Although there are four types of involute curves as above, they are the same in principle. Accordingly, the following description will be made with reference to the curve illustrated in FIG. 1(a). In FIG. (2), the involute curve is depicted with reference to a base circle C having a center, represented by 0 at coordinates, by O (X0, Y0) and a radius R. The involute curve starts with a point P0 and an angle θ1 formed by a line connecting the point P0 and the center O, and the axis X.
A point Ps (Xs, Ys) is the start point for interpolation. A tangential line ls is drawn from this point Ps to the base circle C and a point of contact of this tangential line ls with the base circle C is represented by P1 (X1, Y1). An angle θ2 is defined by the X axis and a line connecting the point P1 and the center O of the base circle.
A point Pe (Xe, Ye) is the end point for interpolation. From this point, a tangential line le is drawn to the base circle C and the point of contact of this tangential line le with the base circle C is represented by P2 (X2, Y2). An angle θ3 is defined by the X axis and a line connecting the point P2 and the center O of the base circle.
An instruction for the involute interpolation is given by G17G03.1X--Y--I--J--R--F--:. The instruction G17 specifies the X-Y plane, G18 specifies the Z-X plane and G19 specifies the a Y-Z plane. G03.1 is an instruction of interpolation for an involute curve rotating in the counterclockwise direction. Interpolation for an involute curve rotating in the clockwise direction is given by G02.1. Whether the curve approaches the base circle or it leaves from the base circle is determined depending upon the coordinate values of the start and end points of the involute curve.
X-Y represents coordinates of the end point of the involute curve, which in FIG. 1(a), corresponds to Pe (Xe, Ye). The instruction uses absolute values (Pe is in the first quadrant).
I-J represents the coordinates of the center of the base circle C as viewed from the start point Ps (Xs, Ys). Thus, incremental values along the X and Y axes used.
R is the radius of the base circle C and F is the feeding speed. The ";" end-of-block.
Next, values for defining the involute curve are obtained based upon the above instructions.
The coordinates of the start point Ps (Xs, Ys) of the involute curve are not contained in the instructions. However, such have been stored in the interior of the numerical control apparatus as a current position. Based upon a distance (I, J) from the start point Ps (Xs, Ys) to the center of the base circle of the involute curve as viewed from the start point, the center coordinates O (X0, Y0) of the base circle are obtained from the following equations.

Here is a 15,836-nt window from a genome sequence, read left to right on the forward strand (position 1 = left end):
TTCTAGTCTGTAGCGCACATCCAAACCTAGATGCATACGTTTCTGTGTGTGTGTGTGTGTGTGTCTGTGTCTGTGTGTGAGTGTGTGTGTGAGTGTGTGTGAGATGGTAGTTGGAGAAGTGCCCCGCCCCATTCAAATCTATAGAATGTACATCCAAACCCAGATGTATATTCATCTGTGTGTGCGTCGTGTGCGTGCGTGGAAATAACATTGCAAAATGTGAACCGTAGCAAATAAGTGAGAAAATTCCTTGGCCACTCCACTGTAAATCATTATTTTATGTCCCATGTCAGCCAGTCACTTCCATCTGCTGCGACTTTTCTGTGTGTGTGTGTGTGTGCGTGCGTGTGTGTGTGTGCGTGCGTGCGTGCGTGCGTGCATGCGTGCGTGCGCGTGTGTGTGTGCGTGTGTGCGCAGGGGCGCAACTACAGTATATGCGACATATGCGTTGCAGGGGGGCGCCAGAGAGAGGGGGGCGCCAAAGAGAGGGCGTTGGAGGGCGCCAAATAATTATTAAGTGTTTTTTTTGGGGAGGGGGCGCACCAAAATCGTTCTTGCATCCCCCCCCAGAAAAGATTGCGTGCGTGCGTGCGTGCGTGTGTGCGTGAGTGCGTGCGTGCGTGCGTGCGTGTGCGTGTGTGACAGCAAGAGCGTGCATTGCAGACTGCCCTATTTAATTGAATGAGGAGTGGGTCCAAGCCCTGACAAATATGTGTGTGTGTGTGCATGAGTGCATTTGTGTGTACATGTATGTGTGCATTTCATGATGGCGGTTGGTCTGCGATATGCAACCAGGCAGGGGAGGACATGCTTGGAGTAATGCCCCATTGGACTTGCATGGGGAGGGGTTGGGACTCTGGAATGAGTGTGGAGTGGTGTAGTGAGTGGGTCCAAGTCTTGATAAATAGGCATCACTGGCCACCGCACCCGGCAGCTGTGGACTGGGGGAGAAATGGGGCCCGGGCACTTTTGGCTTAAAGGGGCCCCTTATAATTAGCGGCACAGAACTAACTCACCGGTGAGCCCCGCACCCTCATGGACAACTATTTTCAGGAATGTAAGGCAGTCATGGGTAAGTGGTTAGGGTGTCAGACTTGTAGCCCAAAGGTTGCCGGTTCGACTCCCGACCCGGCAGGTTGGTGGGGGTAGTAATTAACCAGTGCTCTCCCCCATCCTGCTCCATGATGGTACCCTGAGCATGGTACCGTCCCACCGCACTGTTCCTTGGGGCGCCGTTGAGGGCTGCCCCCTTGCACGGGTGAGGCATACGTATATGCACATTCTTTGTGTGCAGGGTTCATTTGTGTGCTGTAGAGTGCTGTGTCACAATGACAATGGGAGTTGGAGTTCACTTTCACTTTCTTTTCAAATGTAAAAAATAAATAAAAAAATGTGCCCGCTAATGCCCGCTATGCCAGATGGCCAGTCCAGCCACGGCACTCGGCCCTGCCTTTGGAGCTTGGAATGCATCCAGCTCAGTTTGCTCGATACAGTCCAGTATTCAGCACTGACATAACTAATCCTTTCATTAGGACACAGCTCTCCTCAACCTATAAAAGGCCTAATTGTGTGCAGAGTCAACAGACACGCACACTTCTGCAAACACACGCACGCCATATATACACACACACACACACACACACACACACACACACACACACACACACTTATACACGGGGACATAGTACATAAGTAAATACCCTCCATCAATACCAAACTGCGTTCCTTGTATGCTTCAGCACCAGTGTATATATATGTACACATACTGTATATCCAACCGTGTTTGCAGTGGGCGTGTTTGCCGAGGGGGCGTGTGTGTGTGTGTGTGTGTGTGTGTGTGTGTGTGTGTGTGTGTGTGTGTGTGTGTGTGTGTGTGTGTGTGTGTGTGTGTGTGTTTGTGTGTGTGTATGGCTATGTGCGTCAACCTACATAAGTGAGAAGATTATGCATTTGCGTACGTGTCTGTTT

A tangential line ls is drawn to the base circle C from the start point Ps and the point of contact of this tangential line ls with the base circle C is represented by P1 (X1, Y1). Upon connecting the point P1 and the center O of the base circle C with a straight line, an angle that this line intersects the X axis is obtained. The angle thus obtained represents the angle θ2 of the start point on the involute curve.
A tangential line le is drawn to the base circle C from the end point Pe (Xe, Ye) on the involute curve and the point of contact of this tangential line with the base circle C is represented by P2 (X2, Y2). Upon connecting the point P2 and the center of the base circle C with a straight line, the angle between this line and the X axis is the angle θ3 of the end point on the involute curve.
The distance between the point P1 and the point P0 is equal to the length of the line segment ls according to the definition of the involute curve. Accordingly, representing the length of the line segment ls with L,
θ1=θ2-L/R (unit: radian)
the curve start point angle θ1 of the involute curve can be obtained from the above equation.
(5) From the foregoing values, coordinates of an arbitrary point on the involute curve are given by the following equations.
The angle θ is incremented by a predetermined value from θ=(θ2-θ1) to θ=(θ3-θ1) to sequentially obtain the points on the involute curve, whereupon the distances between two adjacent points may be obtained and straight line interpolation may be performed with respect thereto. The involute curve can thus be interpolated.